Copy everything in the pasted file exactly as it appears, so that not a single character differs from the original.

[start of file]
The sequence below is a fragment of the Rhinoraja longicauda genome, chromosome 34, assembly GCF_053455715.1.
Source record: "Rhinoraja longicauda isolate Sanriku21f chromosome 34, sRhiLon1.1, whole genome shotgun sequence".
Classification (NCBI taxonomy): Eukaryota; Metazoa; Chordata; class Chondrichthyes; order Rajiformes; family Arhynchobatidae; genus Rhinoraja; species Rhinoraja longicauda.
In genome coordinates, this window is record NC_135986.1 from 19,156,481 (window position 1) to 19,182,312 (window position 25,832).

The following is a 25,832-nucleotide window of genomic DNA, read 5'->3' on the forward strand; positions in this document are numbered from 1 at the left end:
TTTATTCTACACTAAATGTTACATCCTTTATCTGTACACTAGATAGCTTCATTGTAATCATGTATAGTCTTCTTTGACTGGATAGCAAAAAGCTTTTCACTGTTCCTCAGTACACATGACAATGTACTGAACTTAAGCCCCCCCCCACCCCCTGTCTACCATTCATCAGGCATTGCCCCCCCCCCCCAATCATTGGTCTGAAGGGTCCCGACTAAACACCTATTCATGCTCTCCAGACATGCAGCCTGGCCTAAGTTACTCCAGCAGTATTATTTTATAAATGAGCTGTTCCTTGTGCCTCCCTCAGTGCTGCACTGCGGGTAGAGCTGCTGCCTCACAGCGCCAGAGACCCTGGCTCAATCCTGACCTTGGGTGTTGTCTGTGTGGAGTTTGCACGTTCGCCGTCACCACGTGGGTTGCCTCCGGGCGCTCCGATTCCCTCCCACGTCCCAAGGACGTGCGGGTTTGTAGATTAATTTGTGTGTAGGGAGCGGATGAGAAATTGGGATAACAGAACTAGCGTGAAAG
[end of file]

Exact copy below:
The sequence below is a fragment of the Rhinoraja longicauda genome, chromosome 34, assembly GCF_053455715.1.
Source record: "Rhinoraja longicauda isolate Sanriku21f chromosome 34, sRhiLon1.1, whole genome shotgun sequence".
Classification (NCBI taxonomy): Eukaryota; Metazoa; Chordata; class Chondrichthyes; order Rajiformes; family Arhynchobatidae; genus Rhinoraja; species Rhinoraja longicauda.
In genome coordinates, this window is record NC_135986.1 from 19,156,481 (window position 1) to 19,182,312 (window position 25,832).

The following is a 25,832-nucleotide window of genomic DNA, read 5'->3' on the forward strand; positions in this document are numbered from 1 at the left end:
TTTATTCTACACTAAATGTTACATCCTTTATCTGTACACTAGATAGCTTCATTGTAATCATGTATAGTCTTCTTTGACTGGATAGCAAAAAGCTTTTCACTGTTCCTCAGTACACATGACAATGTACTGAACTTAAGCCCCCCCCCACCCCCTGTCTACCATTCATCAGGCATTGCCCCCCCCCCCCAATCATTGGTCTGAAGGGTCCCGACTAAACACCTATTCATGCTCTCCAGACATGCAGCCTGGCCTAAGTTACTCCAGCAGTATTATTTTATAAATGAGCTGTTCCTTGTGCCTCCCTCAGTGCTGCACTGCGGGTAGAGCTGCTGCCTCACAGCGCCAGAGACCCTGGCTCAATCCTGACCTTGGGTGTTGTCTGTGTGGAGTTTGCACGTTCGCCGTCACCACGTGGGTTGCCTCCGGGCGCTCCGATTCCCTCCCACGTCCCAAGGACGTGCGGGTTTGTAGATTAATTTGTGTGTAGGGAGCGGATGAGAAATTGGGATAACAGAACTAGCGTGAAAG